100-year-old who helped found the NHS still hardly needs it

Sir George Godber, brought up in Willington, reaches landmark birthday in good health.

On his 100th birthday, former Bedford schoolboy Sir George Godber could be described as a living testimonial to the NHS, which he helped Nye Bevan to found 60 years ago.

But, though the distinguished and remarkably youthful-looking former doctor still believes passionately in the 'free service for all' NHS principle, he rarely takes advantage of it personally – simply because he is so healthy.

Celebrating his birthday on Monday, August 4, Sir George's only burden to the NHS budget is a prescription of cheap calcium pills and occasional optical work when he loses his trusty monocle.

The monocle was the subject of a minor disagreement with Nye Bevan himself, whom Sir George described as "a good minister of health; a reformative fellow".

Sir George's son Colin Godber said: "Dad lost an eye in a childhood accident and has worn a glass one ever since.

"He and Nye were discussing eye tests and dad questioned why people could have free glasses but he couldn't have a free monocle."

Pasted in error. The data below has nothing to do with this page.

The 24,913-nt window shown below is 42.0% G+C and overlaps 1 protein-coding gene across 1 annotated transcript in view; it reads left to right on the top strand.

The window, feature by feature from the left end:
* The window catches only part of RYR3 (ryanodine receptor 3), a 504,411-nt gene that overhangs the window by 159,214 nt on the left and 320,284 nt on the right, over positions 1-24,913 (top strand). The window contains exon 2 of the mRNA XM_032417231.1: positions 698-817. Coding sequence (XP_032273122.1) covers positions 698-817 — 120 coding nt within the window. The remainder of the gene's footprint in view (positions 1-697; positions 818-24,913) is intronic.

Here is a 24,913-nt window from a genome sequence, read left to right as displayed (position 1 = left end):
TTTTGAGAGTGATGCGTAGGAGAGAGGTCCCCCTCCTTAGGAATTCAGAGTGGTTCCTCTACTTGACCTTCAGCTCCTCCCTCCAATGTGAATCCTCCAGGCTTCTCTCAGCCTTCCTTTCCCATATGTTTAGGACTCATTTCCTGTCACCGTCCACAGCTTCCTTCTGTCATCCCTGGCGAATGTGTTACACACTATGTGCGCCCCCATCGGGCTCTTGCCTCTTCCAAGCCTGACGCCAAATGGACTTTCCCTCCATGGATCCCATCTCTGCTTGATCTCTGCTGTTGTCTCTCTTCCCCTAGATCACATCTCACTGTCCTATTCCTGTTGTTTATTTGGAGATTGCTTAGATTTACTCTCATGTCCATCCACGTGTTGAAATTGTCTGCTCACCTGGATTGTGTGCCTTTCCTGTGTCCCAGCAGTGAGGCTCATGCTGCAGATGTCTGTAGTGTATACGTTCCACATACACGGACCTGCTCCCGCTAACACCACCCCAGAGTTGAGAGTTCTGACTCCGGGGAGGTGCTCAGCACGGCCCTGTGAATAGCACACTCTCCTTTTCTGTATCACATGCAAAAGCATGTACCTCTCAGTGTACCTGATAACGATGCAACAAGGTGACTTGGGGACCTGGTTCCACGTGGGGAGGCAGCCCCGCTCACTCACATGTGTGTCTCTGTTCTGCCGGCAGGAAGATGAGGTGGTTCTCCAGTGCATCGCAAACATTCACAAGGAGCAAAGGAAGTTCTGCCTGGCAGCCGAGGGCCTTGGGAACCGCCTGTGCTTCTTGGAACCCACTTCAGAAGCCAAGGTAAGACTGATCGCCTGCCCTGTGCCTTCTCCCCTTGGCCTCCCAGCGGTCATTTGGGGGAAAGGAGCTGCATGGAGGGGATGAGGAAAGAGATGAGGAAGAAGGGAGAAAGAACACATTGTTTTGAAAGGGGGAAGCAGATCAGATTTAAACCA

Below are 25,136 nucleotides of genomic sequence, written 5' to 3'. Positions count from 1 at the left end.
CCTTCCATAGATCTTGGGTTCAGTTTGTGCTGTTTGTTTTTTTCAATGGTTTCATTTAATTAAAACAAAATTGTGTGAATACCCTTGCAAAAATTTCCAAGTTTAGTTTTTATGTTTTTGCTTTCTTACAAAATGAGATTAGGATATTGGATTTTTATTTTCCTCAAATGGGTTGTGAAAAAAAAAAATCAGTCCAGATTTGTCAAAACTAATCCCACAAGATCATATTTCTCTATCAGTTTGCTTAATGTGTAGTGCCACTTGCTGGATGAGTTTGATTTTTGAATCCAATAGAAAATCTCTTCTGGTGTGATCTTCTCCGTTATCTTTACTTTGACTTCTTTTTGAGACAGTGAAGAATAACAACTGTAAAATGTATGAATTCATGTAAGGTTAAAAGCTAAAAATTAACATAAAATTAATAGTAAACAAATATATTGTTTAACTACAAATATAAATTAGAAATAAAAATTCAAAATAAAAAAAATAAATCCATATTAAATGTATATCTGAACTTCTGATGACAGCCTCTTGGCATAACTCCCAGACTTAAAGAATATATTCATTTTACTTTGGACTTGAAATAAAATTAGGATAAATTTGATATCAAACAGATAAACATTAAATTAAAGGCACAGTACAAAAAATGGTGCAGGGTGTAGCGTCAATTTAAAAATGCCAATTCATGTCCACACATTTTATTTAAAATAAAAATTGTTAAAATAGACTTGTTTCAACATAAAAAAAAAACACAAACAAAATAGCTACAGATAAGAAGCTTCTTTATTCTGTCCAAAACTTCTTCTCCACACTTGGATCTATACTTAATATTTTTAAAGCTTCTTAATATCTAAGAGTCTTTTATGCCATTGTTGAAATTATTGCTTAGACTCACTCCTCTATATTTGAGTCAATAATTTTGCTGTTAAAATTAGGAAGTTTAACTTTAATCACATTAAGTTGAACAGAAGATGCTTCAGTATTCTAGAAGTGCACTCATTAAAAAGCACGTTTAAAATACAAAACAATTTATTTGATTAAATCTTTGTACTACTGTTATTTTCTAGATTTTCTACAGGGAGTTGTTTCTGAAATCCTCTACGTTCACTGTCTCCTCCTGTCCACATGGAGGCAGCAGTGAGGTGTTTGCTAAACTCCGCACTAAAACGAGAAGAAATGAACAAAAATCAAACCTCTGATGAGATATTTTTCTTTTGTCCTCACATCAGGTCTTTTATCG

When Nye gave a non-committal reply, Sir George promptly fished out his glass eye and announced: "But you gave me this on the NHS."

Another victory came over cigarette smoking, for which Sir George pioneered the health risks in the 1950s, despite the Government's revenue-induced refusal to accept medical evidence of the day.

In the 1960s Sir George took another campaigning stand to ensure contraceptive pills were prescribed free of charge.

He joined the Ministry of Health in 1939 and was tasked with inspecting wartime emergency medical services before the NHS was set up in 1948.

The self-confessed workaholic who married a nurse, Norma, rose rapidly through the ranks to become chief medical officer in 1960, a post he held for 13 years until he retired.

One of seven children brought up on a farm in Willington, Sir George believed strongly in keeping fit.

He rowed in the Boat Race twice for Oxford, where he studied at New College after leaving Bedford School, and is believed to be the oldest living Blue.

Until three years ago he drove his own car, and until he moved into a Milton Keynes care home last year he lived independently.

He only recently stopped exercising twice daily on his indoor bike.

"I feel antique now," he joked, showing his royal telegram, which bore a rare personal message from the Queen.

Sir Godber is still proud of the NHS he helped to set 60 years ago.

He said: "I think it does fairly well.

"People did not think we were going to get health services converted adequately and we did. Adequate means not as far as one would like but it means it's still useful at the moment."

The centenarian will now celebrate his birthday again this Sunday at a party organised by his daughter Bridget Burman at her Maulden home, involving his three children, eight grandchildren and nine great grandchildren.